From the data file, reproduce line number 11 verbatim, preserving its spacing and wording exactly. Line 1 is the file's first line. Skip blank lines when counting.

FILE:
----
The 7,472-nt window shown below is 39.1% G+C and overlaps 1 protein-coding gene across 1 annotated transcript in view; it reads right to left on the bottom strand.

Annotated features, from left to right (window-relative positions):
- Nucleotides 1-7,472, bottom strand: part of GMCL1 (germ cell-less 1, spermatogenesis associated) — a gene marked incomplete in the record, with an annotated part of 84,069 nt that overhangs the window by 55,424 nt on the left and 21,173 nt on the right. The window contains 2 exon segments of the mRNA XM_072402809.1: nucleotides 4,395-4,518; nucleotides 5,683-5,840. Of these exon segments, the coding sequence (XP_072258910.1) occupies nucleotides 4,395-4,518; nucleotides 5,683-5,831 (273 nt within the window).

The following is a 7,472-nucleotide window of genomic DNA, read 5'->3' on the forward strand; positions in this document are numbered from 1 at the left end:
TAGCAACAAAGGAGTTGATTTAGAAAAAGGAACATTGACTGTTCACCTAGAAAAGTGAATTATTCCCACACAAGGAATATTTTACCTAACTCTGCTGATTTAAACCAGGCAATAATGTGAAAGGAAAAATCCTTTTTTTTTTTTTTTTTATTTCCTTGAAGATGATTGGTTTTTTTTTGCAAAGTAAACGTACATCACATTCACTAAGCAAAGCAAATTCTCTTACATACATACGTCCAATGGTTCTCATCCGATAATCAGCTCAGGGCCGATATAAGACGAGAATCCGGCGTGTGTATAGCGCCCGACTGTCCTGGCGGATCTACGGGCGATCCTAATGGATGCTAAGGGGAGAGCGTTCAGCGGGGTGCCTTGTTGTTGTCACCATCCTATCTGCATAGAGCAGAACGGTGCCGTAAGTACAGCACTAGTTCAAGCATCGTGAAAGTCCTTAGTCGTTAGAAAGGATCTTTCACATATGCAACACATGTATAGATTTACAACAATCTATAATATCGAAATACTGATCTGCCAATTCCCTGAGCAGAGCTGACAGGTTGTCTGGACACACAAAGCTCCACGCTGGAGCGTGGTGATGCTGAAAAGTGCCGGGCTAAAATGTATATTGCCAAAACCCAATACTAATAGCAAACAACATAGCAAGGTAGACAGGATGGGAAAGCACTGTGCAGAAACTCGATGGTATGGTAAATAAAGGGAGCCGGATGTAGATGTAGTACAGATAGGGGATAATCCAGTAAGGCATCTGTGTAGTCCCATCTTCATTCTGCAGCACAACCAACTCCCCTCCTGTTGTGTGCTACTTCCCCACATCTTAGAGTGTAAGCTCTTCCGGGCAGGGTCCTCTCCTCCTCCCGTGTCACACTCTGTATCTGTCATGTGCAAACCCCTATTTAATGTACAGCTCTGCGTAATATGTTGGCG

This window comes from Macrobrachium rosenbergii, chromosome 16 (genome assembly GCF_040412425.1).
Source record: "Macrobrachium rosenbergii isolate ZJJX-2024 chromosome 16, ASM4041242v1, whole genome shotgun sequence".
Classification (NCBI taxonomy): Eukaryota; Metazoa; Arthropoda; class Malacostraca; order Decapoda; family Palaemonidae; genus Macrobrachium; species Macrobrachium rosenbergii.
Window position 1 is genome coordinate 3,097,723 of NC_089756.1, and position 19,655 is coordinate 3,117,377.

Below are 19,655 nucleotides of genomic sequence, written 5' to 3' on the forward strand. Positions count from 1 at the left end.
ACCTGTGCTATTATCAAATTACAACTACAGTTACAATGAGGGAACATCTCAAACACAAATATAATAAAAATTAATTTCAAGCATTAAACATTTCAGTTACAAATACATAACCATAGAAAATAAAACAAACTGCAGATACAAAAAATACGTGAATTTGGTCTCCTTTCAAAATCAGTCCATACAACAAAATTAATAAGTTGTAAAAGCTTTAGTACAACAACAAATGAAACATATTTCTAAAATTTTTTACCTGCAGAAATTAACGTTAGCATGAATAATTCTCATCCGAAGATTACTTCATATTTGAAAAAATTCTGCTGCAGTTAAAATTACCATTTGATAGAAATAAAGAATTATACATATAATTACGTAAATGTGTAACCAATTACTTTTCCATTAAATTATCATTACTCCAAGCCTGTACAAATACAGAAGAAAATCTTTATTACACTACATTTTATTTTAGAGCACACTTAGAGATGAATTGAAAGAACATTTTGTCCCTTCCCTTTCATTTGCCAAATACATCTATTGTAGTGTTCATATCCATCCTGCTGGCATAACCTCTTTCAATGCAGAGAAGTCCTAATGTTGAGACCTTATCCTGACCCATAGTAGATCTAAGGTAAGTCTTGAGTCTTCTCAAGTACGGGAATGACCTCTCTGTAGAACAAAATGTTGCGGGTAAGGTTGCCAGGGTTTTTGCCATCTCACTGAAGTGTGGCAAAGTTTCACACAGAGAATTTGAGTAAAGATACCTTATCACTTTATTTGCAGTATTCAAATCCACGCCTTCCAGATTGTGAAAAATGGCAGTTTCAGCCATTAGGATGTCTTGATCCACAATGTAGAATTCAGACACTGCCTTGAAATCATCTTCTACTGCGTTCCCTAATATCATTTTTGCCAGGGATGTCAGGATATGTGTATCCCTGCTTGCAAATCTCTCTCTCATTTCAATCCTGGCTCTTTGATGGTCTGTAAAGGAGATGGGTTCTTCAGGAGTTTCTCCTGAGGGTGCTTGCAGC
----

ACCTGTGCTATTATCAAATTACAACTACAGTTACAATGAGGGAACATCTCAAACACAAATATAATAAAAATTAATTTCAAGCATTAAACATTTCAGTTACAAATACATAACCATAGAAAATAAAACAAACTGCAGATACAAAAAATACGTGAATTTGGTCTCCTTTCAAAATCAGTCCATACAACAAAATTAATAAGTTGTAAAAGCTTTAGTACAACAACAAATGAAACATATTTCTAAAATTTTTTACCTGCAGAAATTAACGTTAGCATGAATAATTCTCATCCGAAGATTACTTCATATTTGAAAAAATTCTGCTGCAGTTAAAATTACCATTTGATAGAAATAAAGAATTATACATATAATTACGTAAATGTGTAACCAATTACTTTTCCATTAAATTATCATTACTCCAAGCCTGTACAAATACAGAAGAAAATCTTTATTACACTACATTTTATTTTAGAGCACACTTAGAGATGAATTGAAAGAACATTTTGTCCCTTCCCTTTCATTTGCCAAATACATCTATTGTAGTGTTCATATCCATCCTGCTGGCATAACCTCTTTCAATGCAGAGAAGTCCTAATGTTGAGACCTTATCCTGACCCATAGTAGATCTAAGGTAAGTCTTGAGTCTTCTCAAGTACGGGAATGACCTCTCTGTAGAACAAAATGTTGCGGGTAAGGTTGCCAGGGTTTTTGCCATCTCACTGAAGTGTGGCAAAGTTTCACACAGAGAATTTGAGTAAAGATACCTTATCACTTTATTTGCAGTATTCAAATCCACGCCTTCCAGATTGTGAAAAATGGCAGTTTCAGCCATTAGGATGTCTTGATCCACAATGTAGAATTCAGACACTGCCTTGAAATCATCTTCTACTGCGTTCCCTAATATCATTTTTGCCAGGGATGTCAGGATATGTGTATCCCTGCTTGCAAATCTCTCTCTCATTTCAATCCTGGCTCTTTGATGGTCTGTAAAGGAGATGGGTTCTTCAGGAGTTTCTCCTGAGGGTGCTTGCAGC